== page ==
According to Valentino, for all their differences, the partners all agreed on two fundamental principles that would form the basis of how Image functioned: Image would never own a creator's property, and Image would never interfere creatively or financially with any of the creators whose work it published. Even today, all the partners agree that Image was always more about freedom than about money. Valentino describes the company as a cooperative, in which each partner has complete control over his own destiny, something the artists had been frustratingly denied at Marvel. "Everyone had their own idea of what they wanted to do," he told the Journal, "but they all had one thing in common: that Image Central own no characters, no intellectual property other than the Image 'i.'"
It was the opposite of the way things had been at Marvel, where the artists were treated like hired help working on properties they would never own and so lowly valued that, according to McFarlane, the management could not be bothered to comp him a Spider-Man T-shirt. Asked why he left Marvel, that is the first complaint that comes to McFarlane's mind: "They were too cheap to even give me a T-shirt. And they wouldn't promote a top-selling book like mine, because it was already selling. Name any other business where they operate like that. Marvel and DC both would have these editorial summit meetings on the direction of the books -- and they didn't fucking ask the people who do the books! I can't even put into words what that means to me."
Marvel management may have desperately wanted to believe it didn't matter who was picking their cotton, but if so, they were in denial about a shift in public attitudes as plain as the Rob Liefeld Levis commercial on their TV sets. As Marder told the Journal, "In the past, the dedication of a Marvel Zombie had transcended the fact that a cool artist was doing a book. But people were now talking not just about Spider-Man or the X-Men but about Todd McFarlane's Spider-Man and Jim Lee's X-Men."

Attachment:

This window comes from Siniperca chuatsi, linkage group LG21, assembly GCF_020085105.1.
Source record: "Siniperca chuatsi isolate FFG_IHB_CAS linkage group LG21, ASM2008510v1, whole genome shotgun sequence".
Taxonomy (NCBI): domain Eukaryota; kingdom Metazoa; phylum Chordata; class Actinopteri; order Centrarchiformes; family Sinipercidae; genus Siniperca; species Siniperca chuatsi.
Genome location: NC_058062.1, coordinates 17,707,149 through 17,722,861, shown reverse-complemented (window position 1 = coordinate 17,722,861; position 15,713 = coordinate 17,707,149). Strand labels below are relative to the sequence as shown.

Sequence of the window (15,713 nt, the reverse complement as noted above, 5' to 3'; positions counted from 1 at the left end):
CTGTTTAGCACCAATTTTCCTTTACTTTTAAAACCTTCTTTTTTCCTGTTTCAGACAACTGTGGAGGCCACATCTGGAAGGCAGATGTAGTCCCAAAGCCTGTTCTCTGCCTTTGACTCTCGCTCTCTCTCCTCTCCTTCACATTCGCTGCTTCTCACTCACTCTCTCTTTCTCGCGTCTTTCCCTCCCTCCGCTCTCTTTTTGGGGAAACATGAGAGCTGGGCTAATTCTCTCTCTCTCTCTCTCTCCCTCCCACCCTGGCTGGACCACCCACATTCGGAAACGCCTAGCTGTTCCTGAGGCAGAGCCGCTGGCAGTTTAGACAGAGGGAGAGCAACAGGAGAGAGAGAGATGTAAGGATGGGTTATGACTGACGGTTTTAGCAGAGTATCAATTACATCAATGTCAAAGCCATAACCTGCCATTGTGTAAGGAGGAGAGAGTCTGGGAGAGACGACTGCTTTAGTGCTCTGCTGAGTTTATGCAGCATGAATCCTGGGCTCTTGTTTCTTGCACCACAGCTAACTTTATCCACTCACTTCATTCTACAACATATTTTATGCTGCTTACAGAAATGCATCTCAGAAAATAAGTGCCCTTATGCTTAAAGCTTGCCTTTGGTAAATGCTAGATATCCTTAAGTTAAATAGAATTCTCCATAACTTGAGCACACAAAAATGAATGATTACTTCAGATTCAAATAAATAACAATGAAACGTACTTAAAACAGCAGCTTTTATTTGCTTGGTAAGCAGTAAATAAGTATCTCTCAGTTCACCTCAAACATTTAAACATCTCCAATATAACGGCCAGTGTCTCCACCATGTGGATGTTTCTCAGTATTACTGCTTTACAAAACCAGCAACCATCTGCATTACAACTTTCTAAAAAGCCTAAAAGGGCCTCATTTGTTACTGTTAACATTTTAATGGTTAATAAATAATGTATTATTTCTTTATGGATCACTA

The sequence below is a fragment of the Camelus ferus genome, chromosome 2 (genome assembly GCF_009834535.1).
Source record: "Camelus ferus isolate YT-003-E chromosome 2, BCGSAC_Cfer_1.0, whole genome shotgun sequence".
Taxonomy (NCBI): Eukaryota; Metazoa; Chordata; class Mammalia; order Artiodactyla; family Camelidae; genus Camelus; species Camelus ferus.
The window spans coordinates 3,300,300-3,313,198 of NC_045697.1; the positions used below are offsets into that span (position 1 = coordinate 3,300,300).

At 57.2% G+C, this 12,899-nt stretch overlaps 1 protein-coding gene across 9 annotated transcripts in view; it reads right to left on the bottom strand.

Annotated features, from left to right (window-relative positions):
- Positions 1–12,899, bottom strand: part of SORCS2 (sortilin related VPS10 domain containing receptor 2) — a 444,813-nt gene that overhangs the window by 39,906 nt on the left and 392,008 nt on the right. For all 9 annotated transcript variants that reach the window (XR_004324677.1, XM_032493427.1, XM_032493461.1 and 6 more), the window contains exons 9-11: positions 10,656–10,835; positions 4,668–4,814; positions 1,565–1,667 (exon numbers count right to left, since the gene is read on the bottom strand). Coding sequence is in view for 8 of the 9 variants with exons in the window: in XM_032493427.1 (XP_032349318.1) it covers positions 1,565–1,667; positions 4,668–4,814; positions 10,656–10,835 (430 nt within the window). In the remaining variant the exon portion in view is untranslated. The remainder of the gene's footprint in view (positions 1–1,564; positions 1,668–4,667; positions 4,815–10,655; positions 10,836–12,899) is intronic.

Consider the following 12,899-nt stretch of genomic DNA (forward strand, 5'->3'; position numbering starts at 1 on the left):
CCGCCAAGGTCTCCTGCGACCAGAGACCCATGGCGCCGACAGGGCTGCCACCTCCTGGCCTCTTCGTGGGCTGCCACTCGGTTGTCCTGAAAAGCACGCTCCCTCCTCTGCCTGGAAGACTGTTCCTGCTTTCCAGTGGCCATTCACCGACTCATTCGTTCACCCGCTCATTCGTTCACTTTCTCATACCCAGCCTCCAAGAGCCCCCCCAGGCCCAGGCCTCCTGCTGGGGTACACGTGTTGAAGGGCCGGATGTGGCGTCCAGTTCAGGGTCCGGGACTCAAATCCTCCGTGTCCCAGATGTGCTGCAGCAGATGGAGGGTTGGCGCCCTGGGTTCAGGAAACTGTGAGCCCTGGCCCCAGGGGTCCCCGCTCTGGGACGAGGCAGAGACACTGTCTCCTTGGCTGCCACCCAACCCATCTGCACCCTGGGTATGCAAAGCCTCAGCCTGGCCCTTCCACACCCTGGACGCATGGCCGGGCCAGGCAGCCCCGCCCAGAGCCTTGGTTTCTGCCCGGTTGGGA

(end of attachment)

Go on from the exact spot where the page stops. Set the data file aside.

By failing to hold onto its most popular creators, Marvel had set the stage for a showdown that would test its worst fears: a competition between the top artists and the top characters in comics. There were few who weren't anxious to see who would come out on top. When the Image partners announced that they were opening for business and would soon be releasing a new line of comics, it sent ripples of excitement through the comics industry and beyond. Barron's, the widely read financial publication, ran a feature article, and even CNN turned its cameras on the new comics company. "Everybody anticipated that something big was going to happen," Marder remembered. "It was akin to the way people were getting excited about the astronauts before they went into space."
The public response to the Image artists over the next few months would be overwhelmingly greater than anyone had anticipated. It was a time that was full of promise for both the artists and their fans, but the greater the promise, the harder it is to keep.

Part Two: The Honeymoon
In our last episode, seven of the comics industry's most popular artists (Rob Liefeld, Todd McFarlane, Jim Lee, Marc Silvestri, Erik Larsen, Jim Valentino and Whilce Portacio had just kissed off Marvel Boss Terry Stewart to form their own publishing empire: Image Comics. No one, including Stewart and Image ringleader Rob Liefeld, had an inkling of how permanent and significant that break would turn out to be.
Liefeld told the Journal he had initially hoped to continue to draw his hit Marvel title X-Force, while creating his own series for Image. Marvel seemed to take the attitude that the artists, fan favorites or not, needed Marvel and its characters more than Marvel needed them. It was presumed to be only a matter of time before all of the departing rebels would be crawling back to Stewart's office, begging for work.
That scenario was not far from the minds of the artists. Even McFarlane, who described himself as a rabble-rousing union firebrand, said he would have been prepared to eat crow and beg for his job back if Image had fallen on its face.
There was every reason to expect that it would do just that. A number of independent publishers in recent years had tried to challenge the Big Two and fallen by the wayside. Larry Marder, Image's executive director from 1993 to 1999, told the Journal, "The direct [comics-shop] sales system had worked well when there were about 75 titles, but by the beginning of the '90s, there were just too many titles. The proliferation of Marvel titles had worked to crowd out Pacific and First. But it didn't work this time."
In fact, as Marder sees it, market saturation by the big publishers had the opposite effect. As the number of titles issuing from Marvel began to exceed the purchasing capacity of Marvel fans, the notion that it was not necessary to buy every Marvel title was forcibly impressed upon even the most dedicated Marvel Zombie. From that hard lesson, it was a short jump to the idea that it was possible to buy titles from another publisher.
Marder, who in 1991 was marketing director for the Moondog chain of comics shops, remembers the buying patterns of customers beginning to vary. "Books that dealers had always ordered that were no-brainers, likeCaptain America, had started to fluctuate substantially in sales," he said. "This was something unbelievably unprecedented. Everybody was flooding the market and there was so much choice that you started to see something akin to channel-flipping, which led to brand loyalty sort of starting to disappear."